December 16th, 2013 - 8pm
A wintery session, with three special readers, two of whom hail from Kingston!
Sadiqa de Meijer,
Sadiqa de Meijer was born in Amsterdam and moved to Canada as a child. Her poetry, short stories and essays have been published in a range of journals and anthologies, including The Malahat Review, Geist, Riddle Fence and Poetry Magazine. Her first book of poems is Leaving Howe Island (Oolichan Books). A selection from the manuscript won the CBC Poetry Prize in 2012.
Sarah Yi-Mei Tsiang is the author of the poetry books Status Update (2013) and Gerald Lampert award winning Sweet Devilry (2011). She is also the author of several children’s books, including A Flock of Shoes and Warriors and Wailers. Sarah’s work been published and translated internationally, as well as named to the OLA Best Bets for Children 2010, Best Books for Kids & Teens 2011 & 2012, and the Toronto Public Library’s First and Best Book List (2012). She is also the editor of the anthology Desperately Seeking Susans, and the forthcoming Tag: Canadian Poets at Play.
Larissa Diakiw is a writer and installation artist. She studied Creative Writing at Concordia University, has been published on Joyland: Hub for Fiction and various independent literary publications. She passed the winter cycling from Rome to Istanbul and is working on a play.
(photo cred: Elisa Julia Gilmour)
November 18th, 2013 - 8pm
Marc Di Saverio
Jess Taylor is the host and founder of the Emerging Writers Reading Series (www.ewreading.com). She writes poems, stories, novels, and songs. Sometimes she draws and paints. She co-edited Echolocation Magazine and blogs for The Puritan’s Town Crier. Most recently, her work was published in Little Fiction, Great Lakes Review, and Emerge Literary Journal. Jess just graduated from The University of Toronto’s English in the Field of Creative Writing Master’s Program. For more information, check out www.jesstaywriter.com.
Marc di Saverio hails from Hamilton, Ontario. His poetry and translations have appeared in such outfits as The Dalhousie Review, Misunderstandings, Modern Haiku, Haiku Scotland and Maisonneuve Magazine. Recently, Simply Haiku named him one of “the top ten world’s finest living English haiku poets for 2011”. In September of this year, he published his debut collection, Sanatorium Songs, with Palimpsest Press.
Allison LaSorda currently lives in Peterborough. Her poetry has appeared in Canadian journals like the Riddle Fence, Literary Review of Canada, The Fiddlehead, The Malahat Review, PRISM international, and Grain. Her first collection is forthcoming in 2014 with Guernica Editions.
September 23rd, 2013 - 8pm
Caitlin Laura Galway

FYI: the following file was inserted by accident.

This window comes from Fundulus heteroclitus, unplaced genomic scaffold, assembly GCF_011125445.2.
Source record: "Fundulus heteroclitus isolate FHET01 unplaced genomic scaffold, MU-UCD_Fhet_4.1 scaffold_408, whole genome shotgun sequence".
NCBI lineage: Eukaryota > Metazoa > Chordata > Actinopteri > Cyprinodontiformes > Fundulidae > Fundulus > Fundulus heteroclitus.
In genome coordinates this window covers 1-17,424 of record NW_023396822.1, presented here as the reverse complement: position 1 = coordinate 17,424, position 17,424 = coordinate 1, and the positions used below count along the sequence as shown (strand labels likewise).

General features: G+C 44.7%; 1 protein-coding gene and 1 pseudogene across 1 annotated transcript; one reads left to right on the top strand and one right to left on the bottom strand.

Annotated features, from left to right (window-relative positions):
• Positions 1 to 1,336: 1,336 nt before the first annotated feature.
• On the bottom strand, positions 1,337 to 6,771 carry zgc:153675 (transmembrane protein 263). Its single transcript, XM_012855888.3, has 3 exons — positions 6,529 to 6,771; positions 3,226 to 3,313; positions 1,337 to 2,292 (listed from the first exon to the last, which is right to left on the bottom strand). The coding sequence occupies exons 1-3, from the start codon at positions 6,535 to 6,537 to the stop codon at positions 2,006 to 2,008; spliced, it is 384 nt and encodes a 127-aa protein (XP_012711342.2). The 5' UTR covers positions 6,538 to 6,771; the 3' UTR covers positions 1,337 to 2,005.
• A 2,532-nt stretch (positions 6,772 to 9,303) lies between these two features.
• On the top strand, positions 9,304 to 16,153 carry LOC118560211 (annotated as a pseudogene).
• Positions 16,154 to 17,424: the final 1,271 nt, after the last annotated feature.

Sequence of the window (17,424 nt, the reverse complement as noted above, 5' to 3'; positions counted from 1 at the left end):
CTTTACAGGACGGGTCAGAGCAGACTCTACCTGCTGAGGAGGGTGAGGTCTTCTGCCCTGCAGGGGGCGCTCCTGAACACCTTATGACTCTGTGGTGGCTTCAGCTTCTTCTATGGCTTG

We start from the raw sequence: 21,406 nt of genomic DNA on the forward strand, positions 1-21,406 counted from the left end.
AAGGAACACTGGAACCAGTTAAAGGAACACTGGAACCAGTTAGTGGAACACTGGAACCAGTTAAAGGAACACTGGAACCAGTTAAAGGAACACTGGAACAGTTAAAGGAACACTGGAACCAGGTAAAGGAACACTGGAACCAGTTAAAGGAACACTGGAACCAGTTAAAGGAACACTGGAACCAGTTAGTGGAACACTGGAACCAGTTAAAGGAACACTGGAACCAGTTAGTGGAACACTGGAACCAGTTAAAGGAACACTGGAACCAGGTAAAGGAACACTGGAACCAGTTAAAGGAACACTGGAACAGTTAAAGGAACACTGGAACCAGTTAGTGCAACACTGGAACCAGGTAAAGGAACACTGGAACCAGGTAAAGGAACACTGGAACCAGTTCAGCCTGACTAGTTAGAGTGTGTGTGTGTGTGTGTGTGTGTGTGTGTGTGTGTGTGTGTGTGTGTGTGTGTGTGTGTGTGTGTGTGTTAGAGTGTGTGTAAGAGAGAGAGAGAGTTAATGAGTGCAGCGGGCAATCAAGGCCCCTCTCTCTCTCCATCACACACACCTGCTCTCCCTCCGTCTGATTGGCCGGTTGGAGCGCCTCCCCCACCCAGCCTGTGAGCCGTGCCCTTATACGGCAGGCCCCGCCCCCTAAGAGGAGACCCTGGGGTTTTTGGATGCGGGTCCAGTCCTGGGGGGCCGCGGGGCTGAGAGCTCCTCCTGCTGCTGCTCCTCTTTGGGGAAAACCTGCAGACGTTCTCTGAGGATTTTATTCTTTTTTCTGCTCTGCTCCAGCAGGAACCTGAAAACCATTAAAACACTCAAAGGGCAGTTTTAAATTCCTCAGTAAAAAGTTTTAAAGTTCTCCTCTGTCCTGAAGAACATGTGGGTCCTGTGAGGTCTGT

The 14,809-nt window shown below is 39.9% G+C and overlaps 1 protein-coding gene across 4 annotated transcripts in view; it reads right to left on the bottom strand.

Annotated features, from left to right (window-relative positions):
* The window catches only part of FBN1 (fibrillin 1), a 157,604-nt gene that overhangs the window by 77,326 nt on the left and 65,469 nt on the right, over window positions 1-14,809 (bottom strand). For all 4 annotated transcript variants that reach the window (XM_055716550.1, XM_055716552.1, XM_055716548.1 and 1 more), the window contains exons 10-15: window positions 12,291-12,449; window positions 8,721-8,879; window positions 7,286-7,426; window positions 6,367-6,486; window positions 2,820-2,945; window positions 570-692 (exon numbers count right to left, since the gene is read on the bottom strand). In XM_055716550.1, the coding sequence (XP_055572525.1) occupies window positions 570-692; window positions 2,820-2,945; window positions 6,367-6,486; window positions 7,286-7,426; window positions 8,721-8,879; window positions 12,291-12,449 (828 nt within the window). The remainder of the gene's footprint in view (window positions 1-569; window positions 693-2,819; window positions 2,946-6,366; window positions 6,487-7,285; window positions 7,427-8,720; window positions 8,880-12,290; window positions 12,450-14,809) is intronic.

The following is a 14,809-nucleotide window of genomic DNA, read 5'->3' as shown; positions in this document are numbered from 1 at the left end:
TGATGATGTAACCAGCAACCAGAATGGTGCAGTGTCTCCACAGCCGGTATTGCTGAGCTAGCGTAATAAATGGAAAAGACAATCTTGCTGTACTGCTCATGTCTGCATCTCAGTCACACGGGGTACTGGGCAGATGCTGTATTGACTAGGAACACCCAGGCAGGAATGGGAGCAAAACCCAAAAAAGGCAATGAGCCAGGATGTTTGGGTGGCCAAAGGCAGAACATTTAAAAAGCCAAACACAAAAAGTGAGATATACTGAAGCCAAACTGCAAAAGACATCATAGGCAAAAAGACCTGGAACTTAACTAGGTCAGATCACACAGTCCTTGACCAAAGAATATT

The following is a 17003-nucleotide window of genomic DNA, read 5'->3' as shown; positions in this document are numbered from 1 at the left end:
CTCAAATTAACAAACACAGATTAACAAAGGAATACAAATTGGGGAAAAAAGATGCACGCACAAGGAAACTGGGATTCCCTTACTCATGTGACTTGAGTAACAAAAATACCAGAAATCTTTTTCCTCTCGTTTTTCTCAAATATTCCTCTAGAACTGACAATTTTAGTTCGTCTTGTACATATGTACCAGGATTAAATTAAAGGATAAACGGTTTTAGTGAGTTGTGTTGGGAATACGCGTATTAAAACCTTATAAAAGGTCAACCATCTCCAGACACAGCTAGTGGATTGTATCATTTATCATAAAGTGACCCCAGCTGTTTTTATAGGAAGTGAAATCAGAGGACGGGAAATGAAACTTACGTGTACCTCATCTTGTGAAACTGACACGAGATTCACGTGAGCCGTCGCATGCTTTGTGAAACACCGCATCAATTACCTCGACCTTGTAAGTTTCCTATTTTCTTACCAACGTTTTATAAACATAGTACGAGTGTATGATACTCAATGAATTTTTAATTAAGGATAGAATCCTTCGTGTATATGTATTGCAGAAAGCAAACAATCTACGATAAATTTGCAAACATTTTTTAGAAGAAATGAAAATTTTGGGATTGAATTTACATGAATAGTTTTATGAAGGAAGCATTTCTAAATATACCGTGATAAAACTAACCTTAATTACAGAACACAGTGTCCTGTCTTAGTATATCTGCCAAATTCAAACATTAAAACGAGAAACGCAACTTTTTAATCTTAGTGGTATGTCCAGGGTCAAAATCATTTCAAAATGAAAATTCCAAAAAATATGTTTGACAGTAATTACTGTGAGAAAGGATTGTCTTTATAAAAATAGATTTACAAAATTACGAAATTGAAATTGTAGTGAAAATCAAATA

Nyla Matuk is the author of Sumptuary Laws, a first book of poems, published in 2012, and Oneiric, a chapbook which appeared in 2009. Her poems have appeared in a number of Canadian literary journals as well as The Best Canadian Poetry in English 2012. Poems were shortlisted for the 2012 Walrus Poetry Prize and Sumptuary Laws was nominated for the League of Canadian Poets’ Gerald Lampert Memorial Award for a best first book of poetry.
Mike Sauve has written non-fiction for The National Post, The Toronto International Film Festival Group, Exclaim Magazine and other publications. His online fiction has appeared everywhere from Feathertale, Frost Writing, and McSweeney’s to university journals of moderate renown. Stories have also appeared in print in M-Brane, Criminal Class Review, Filling Station, and elsewhere.
He is the owner of three Dobermans, and, as of last month, six horses.
Caitlin Galway is a Toronto-based fiction writer. She is the recipient of numerous grants (including the 2012 Canada Council for the Arts Grant), and prizes (including Riddle Fence’s 2011 Short Fiction Contest and CBC’s 2011 Stranger than Fiction Contest). She was also shortlisted for Glimmer Train ’s 2010 Fiction Open Contest and Matrix Magazine’s 2011 Litpop Award, and was a finalist for the 2012 Gloria Vanderbilt Fiction Prize. Her work has appeared in numerous journals (including the Broken Social Scene anthology), and her first novel, Blackbird, is available from Aqueous Books. She has just signed with the Bukowski Agency for her second novel.
July 3rd, 2013 - 8pm
Jacob McArthur Mooney
Guest host: Daniel Kincade Renton
Leigh Kotsilidis grew up in Niagara Falls, Ontario. Her poems have appeared in several literary journals and Canadian anthologies, including the Best Canadian Poetry 2012. In 2009 and 2010 she was selected as a Finalist for the CBC Literary Awards. She is also co-founder of littlefishcartpress and Fish Quill Poetry Boat. Hypotheticals, her first full length poetry collection, was published by Coach House books in the Fall of 2011. She currently makes ends meet as a freelance graphic designer.
Jacob McArthur Mooney is the author of The New Layman's Almanac (McClelland & Stewart, 2008) and Folk (same, 2011), which was shortlisted for the Trillium Book Award in Poetry and Dylan Thomas Prize. He hosts the Pivot Reading Series biweekly at The Press Club on Dundas West.
Matthew Tierney is the author of three books of poetry. His most recent is Probably Inevitable. His previous book, The Hayflick Limit, was shortlisted for a Trillium Book Award. He is a former recipient of the K.M. Hunter Award, and has placed his poems in numerous journals and magazines across Canada. He lives in Toronto.
June 5th, 2013 - 8pm
Deena Kara Shaffer